Ankle sprains are very common injuries. There’s a good chance that while playing as a child or stepping on an uneven surface as an adult you sprained your ankle–some 25,000 people do it every day.
Sometimes, it is an awkward moment when you lose your balance, but the pain quickly fades away and you go on your way. But the sprain could be more severe; your ankle might swell and it might hurt too much to stand on it. If it’s a severe sprain, you might have felt a “pop” when the injury happened.
Even though ankle sprains are common, they are not always minor injuries. Some people with repeated or severe sprains can develop long-term joint pain and weakness. Treating a sprained ankle can help prevent ongoing ankle problems.
A sprained ankle means one or more ligaments on the outer side of your ankle were stretched or torn. If a sprain is not treated properly, you could have long-term problems. Typically the ankle is rolled either inward (inversion sprain) or outward (eversion sprain). Inversion sprains cause pain along the outer side of the ankle and are the most common type. Pain along the inner side of the ankle may represent a more serious injury to the tendons or to the ligaments that support the arch and should always be evaluated by a doctor.
With a mild sprain, the ankle may be tender, swollen, and stiff. But it usually feels stable, and you can walk with little pain. A more serious sprain might include bruising and tenderness around the ankle, and walking is painful. In a severe ankle sprain, the ankle is unstable and may feel “wobbly.”
More about Your Injury
There are 3 grades of ankle sprains:
The last 2 kinds of sprains are often associated with tearing of small blood vessels. This allows blood to leak into tissues and cause black and blue color in the area. The blood may not appear for several days. Most of the time it is absorbed from the tissues within 2 weeks.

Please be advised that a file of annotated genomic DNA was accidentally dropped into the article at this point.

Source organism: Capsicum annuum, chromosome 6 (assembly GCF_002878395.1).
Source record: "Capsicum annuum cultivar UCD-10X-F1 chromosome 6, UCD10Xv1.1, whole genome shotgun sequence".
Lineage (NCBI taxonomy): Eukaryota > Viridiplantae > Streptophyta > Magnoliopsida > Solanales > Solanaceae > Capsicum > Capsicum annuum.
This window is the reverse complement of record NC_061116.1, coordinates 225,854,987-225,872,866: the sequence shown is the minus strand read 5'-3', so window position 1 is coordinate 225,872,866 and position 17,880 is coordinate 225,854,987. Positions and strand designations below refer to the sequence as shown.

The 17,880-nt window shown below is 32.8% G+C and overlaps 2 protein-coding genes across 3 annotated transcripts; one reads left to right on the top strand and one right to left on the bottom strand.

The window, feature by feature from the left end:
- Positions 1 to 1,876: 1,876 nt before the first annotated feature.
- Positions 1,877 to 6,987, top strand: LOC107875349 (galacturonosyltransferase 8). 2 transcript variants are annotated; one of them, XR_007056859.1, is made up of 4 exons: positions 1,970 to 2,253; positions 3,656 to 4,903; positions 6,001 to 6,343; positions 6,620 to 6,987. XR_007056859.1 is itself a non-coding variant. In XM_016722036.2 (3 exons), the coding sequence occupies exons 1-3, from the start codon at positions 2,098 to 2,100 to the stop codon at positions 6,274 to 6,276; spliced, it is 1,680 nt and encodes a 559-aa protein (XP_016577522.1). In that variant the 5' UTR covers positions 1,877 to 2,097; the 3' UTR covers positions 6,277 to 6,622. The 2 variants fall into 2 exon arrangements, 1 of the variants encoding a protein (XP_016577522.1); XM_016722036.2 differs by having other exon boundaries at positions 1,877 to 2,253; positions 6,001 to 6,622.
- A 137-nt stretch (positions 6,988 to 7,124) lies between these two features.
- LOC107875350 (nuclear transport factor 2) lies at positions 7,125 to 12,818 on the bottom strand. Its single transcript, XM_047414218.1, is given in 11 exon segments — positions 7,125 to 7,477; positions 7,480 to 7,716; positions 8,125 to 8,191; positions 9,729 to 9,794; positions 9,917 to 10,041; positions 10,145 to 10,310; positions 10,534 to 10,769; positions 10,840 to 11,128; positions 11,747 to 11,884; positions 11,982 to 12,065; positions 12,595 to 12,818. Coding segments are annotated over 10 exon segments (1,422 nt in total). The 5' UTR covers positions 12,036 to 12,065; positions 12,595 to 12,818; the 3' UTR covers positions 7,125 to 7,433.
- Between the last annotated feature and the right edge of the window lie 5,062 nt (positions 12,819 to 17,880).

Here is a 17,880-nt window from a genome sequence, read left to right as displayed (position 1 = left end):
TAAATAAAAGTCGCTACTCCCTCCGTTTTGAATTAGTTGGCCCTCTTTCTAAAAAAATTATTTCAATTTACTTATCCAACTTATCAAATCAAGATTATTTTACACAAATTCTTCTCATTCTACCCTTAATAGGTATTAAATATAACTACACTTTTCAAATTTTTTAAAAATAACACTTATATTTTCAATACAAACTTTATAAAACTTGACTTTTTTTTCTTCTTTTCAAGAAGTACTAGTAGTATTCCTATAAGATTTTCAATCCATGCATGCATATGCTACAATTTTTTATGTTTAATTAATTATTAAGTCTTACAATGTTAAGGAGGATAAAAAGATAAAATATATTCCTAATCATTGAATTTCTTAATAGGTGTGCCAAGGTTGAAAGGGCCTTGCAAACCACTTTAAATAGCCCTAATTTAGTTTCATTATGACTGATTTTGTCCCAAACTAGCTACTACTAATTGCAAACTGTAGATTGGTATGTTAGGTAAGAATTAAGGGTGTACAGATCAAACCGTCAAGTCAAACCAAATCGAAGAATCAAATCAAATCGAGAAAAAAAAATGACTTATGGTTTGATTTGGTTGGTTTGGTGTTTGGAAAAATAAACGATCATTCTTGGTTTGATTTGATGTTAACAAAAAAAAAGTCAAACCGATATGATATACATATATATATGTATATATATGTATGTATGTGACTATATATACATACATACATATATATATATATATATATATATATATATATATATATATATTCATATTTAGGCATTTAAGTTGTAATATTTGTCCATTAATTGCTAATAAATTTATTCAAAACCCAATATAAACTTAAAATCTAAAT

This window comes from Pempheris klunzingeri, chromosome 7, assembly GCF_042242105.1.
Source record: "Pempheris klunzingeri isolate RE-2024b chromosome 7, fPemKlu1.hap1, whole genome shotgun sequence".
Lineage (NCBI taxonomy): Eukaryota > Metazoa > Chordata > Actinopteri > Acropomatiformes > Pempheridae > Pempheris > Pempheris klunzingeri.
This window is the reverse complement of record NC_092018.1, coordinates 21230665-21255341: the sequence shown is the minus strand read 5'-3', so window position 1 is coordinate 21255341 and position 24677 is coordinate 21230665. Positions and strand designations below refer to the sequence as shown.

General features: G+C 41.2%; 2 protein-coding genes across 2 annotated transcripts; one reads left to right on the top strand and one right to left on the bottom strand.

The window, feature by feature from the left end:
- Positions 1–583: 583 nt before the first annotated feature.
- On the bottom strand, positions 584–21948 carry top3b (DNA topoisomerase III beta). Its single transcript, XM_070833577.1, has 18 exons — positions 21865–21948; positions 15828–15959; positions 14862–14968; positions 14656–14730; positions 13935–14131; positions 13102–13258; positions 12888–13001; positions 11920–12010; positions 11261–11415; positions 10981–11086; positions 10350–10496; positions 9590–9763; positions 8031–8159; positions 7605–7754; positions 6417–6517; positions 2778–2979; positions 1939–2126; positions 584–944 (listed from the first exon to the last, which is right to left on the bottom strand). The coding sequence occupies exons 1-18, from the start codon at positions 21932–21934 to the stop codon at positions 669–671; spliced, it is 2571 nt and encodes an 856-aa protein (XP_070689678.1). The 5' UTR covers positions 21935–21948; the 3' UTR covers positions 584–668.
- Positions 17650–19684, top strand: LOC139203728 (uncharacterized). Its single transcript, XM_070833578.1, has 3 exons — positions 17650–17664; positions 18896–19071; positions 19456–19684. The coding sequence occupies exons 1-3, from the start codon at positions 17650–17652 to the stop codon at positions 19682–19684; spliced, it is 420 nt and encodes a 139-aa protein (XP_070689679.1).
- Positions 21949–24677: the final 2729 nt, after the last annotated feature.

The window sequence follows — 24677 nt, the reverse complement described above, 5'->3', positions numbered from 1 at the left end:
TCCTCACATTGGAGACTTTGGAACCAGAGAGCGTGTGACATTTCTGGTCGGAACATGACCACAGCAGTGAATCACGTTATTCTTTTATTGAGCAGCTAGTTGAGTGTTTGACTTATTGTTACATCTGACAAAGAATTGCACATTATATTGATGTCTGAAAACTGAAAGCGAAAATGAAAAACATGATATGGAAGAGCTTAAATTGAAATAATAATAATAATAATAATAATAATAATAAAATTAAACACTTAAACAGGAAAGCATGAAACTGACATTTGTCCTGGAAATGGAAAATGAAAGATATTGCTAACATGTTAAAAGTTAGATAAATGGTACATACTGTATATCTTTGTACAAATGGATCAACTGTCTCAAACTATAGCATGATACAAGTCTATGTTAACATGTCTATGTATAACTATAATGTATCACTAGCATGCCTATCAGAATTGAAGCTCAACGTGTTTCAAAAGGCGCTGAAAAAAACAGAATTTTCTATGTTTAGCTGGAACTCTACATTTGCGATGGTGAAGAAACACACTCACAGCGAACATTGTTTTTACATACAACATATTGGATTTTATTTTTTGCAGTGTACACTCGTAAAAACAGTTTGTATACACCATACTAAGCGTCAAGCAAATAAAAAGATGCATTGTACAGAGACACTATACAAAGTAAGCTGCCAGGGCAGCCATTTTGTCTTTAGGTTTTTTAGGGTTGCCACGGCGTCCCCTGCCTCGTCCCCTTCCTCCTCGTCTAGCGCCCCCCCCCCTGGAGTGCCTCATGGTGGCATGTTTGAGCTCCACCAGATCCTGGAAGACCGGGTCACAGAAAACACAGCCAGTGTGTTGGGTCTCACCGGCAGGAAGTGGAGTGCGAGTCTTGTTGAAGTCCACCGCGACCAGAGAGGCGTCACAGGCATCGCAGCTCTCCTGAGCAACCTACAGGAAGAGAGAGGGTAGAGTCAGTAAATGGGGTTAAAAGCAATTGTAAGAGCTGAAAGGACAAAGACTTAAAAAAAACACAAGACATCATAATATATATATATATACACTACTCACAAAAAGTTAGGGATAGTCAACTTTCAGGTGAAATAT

If your sprain is more severe:
Some ankle sprains may become chronic (long-lasting). If this happens to you, your ankle may continue to be:
What to Expect
Your health care provider may order an x-ray to look for a bone fracture, or an MRI scan to look for an injury to the ligament.
To help your ankle heal, your provider may treat you with a brace, a cast, or a splint, and may give you crutches to walk on. You may be asked to place only part or none of your weight on the bad ankle. You will also need to do physical therapy or exercises to help you recover from the injury.
You can decrease swelling by:
Ice it to keep down the swelling. Don’t put ice directly on the skin (use a thin piece of cloth such as a pillow case between the ice bag and the skin) Apply ice every hour while you are awake, 20 minutes at a time and covered by a towel or bag, for the first 24 hours after the injury. After the first 24 hours, apply ice 20 minutes 3 to 4 times per day.
The pain and swelling of an ankle sprain most often gets better within 48 hours. After that, you can begin to put weight back on your injured foot.
Every ligament injury needs rehabilitation. Otherwise, your sprained ankle might not heal completely and you might re-injure it. All ankle sprains, from mild to severe, require three phases of recovery:
Once you can stand on your ankle again, your doctor will prescribe exercise routines to strengthen your muscles and ligaments and increase your flexibility, balance and coordination. Later, you may walk, jog and run figure eights with your ankle taped or in a supportive ankle brace.
It’s important to complete the rehabilitation program because it makes it less likely that you’ll hurt the same ankle again. If you don’t complete rehabilitation, you could suffer chronic pain, instability and arthritis in your ankle. If your ankle still hurts, it could mean that the sprained ligament has not healed right, or that some other injury also happened.
To prevent future sprained ankles, pay attention to your body’s warning signs to slow down when you feel pain or fatigue, and stay in shape with good muscle balance, flexibility and strength in your soft tissues.
Talk to your provider before returning to more intense sports or work activities.
When to Call the Doctor
You should call your provider if you notice any of the following:
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